Infectious diseases are a leading cause of morbidity and mortality worldwide and are a major challenge for public health. Improved sanitary conditions, clean water supplies and vector control are the most effective measures to reduce the incidence of infectious diseases. However, particularly in the developed world, where the incidence of immunocompromised individuals rises, infections with opportunistic pathogens constitute an increasing problem. Besides bacterial and viral opportunistic pathogens, some fungi including Candida albicans, Aspergillus sp. and Pneumocystis jirovecii are of major clinical relevance. Although these fungal species establish stable host-parasite interactions, allowing host survival without parasite elimination in healthy individuals, they cause clinically relevant infection when host defenses are breached. This is for instance the case in neutropenic or T cell deficient individuals, in patients who have undergone transplantation, patients with various types of leukemia and people infected with HIV. The rising incidence of fungal infections and the increase of resistance against classical antifungal drugs necessitate the development of novel preventive and therapeutic strategies. For this however, a better understanding of microbial pathogenesis and the host immune response is indispensable.
Protection from fungal infections is critically dependent on the integration of both the innate and adaptive arm of the immune system. The innate immune system detects the presence of microbes by so-called pattern recognition receptors (PRRs) which allow the direct detection of conserved molecular signatures of potential pathogens (so-called ‘pathogen-associated molecular patterns’ or PAMPs). The best known PRRs are the Toll like receptors (TLRs) of which most signal via the common adaptor MyD88. They elicit direct antimicrobial responses in neutrophils and macrophages. In addition, TLR signaling in antigen-presenting cells such as dendritic cells leads to full activation of these cells characterized by expression of costimulatory molecules at the cell surface and secretion of proinflammatory cytokines. Dendritic cells equipped with these effector functions have the capacity to initiate T cell responses and thus to instruct adaptive immunity. A few non-TLR receptors have recently been identified to function as PRRs. One of those is Dectin-1, a member of the C-type lectin family that acts as receptor for fungi. As Salomé LeibundGut could show during her postdoc in the laboratory of Caetano Reis e Sousa (London), this receptor acts in an analogous manner to, but completely independently of TLRs. Dectin-1 is critical for immune recognition of fungi and for protection from fungal infection. The receptor is activated by the essential yeast cell wall component beta-(1,3)-glucan and signals via the kinase Syk. Dendritic cells stimulated through Dectin-1 adopt a fully activated state capable of inducing full blown CD4+ and CD8+ T cell responses as well as antibody production.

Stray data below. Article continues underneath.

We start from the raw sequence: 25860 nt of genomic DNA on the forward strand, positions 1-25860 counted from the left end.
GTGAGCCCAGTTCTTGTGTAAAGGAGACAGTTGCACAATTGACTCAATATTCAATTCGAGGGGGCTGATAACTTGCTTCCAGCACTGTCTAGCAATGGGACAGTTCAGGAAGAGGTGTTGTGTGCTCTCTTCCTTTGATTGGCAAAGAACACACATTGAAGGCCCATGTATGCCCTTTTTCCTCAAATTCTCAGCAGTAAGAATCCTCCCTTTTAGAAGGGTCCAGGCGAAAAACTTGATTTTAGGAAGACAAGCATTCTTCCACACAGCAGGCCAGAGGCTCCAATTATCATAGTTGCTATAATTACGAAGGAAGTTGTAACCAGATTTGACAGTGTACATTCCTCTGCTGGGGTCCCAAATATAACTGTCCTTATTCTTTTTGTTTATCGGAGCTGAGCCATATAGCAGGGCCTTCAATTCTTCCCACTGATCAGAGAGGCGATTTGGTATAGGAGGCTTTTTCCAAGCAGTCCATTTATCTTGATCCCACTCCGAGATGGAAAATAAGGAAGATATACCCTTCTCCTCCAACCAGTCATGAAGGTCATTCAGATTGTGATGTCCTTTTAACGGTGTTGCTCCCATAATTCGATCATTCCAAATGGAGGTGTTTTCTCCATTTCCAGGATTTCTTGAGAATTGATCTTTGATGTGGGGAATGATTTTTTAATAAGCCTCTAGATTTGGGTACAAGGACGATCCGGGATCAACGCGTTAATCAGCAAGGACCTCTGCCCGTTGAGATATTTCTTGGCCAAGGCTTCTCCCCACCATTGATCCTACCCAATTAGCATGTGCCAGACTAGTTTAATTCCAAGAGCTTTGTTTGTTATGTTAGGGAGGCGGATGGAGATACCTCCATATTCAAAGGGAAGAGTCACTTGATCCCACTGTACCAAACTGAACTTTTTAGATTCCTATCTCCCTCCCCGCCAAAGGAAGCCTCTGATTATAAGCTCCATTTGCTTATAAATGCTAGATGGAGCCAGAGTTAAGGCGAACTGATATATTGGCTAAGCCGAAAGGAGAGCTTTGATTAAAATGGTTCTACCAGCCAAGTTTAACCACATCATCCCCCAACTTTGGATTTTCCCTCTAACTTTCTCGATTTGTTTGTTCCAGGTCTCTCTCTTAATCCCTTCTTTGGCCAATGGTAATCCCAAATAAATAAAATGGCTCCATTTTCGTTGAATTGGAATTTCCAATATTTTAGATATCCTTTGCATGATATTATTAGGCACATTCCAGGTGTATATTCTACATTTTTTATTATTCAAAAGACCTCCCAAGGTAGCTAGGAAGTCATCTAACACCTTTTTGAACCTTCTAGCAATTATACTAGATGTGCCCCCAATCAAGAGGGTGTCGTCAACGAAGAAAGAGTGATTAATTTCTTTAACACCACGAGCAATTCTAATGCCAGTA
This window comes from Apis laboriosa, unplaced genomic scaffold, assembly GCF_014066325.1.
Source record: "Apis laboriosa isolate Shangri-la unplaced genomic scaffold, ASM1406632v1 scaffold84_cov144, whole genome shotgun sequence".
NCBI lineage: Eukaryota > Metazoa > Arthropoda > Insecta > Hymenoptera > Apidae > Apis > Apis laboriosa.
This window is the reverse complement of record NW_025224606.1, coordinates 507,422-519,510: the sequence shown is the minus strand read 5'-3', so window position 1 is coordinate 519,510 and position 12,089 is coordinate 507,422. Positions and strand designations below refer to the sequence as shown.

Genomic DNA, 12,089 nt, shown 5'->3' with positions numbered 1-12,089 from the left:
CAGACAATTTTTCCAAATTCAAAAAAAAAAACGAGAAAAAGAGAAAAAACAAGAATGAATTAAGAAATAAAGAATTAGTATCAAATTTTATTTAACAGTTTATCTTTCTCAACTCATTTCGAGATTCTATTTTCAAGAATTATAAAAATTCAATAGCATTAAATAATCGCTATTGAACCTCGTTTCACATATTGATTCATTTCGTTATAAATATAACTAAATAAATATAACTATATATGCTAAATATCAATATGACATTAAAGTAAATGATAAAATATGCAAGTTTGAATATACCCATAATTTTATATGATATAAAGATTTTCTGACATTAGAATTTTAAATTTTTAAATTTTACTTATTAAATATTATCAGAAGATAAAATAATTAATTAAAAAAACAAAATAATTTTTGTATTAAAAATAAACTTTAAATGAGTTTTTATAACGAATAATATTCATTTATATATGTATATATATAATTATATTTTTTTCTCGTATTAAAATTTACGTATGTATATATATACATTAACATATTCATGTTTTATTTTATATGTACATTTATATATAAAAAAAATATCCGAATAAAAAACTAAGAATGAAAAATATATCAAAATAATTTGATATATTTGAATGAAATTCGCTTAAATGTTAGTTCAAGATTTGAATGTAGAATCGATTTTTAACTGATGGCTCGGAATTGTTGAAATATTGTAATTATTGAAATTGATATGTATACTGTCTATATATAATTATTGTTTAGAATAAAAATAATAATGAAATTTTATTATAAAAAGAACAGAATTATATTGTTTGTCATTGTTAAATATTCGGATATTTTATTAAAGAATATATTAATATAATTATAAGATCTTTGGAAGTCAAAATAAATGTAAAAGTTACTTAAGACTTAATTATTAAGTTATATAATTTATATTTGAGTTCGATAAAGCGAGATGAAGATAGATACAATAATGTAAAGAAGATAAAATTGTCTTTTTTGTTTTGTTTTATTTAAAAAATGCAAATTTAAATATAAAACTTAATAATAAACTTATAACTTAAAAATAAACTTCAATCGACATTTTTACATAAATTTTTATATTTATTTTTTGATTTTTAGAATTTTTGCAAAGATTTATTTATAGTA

Salomé LeibundGut's past work has revealed important features of fungal recognition and immune activation. However, many questions regarding host defense against fungal pathogens remain unresolved. As evidenced by the increased prevalence of mycoses in AIDS patients, T helper cells play a pivotal role in combating fungal infections. Understanding the molecular and cellular events leading to T cell activation and function during fungal infections will thus be the main focus of her research. The principles of T cell activation that she discovered in a model system with isolated fungal determinants will be explored more globally in the context of infection with the clinically relevant fungal pathogen Candida albicans.
One part of the project will comprise an in depth characterization of Candida-specific T cells with respect to their effector functions and protective capacity. Moreover, the antigen-specificity of these T cells will be determined and T cell epitopes will be identified. Despite the large number of potential antigens available in each pathogen, T cell responses are usually restricted to a few epitopes. For most pathogens including fungi these epitopes remain unknown to date. A second part of the project will be devoted to the question how Candida-specific T cells are activated and how signaling via different PRR in dendritic cells impacts on this process. This will shed light on how the innate immune system regulates adaptive responses during fungal infections. Together, the data obtained from this research shall contribute to the understanding of basic principles of host-pathogen interactions and to the evaluation of protective principles during the course of infection with a clinically relevant pathogen. This may open up perspectives towards the development of novel preventive and therapeutic strategies for the reduction of morbidity and mortality associated with fungal diseases.
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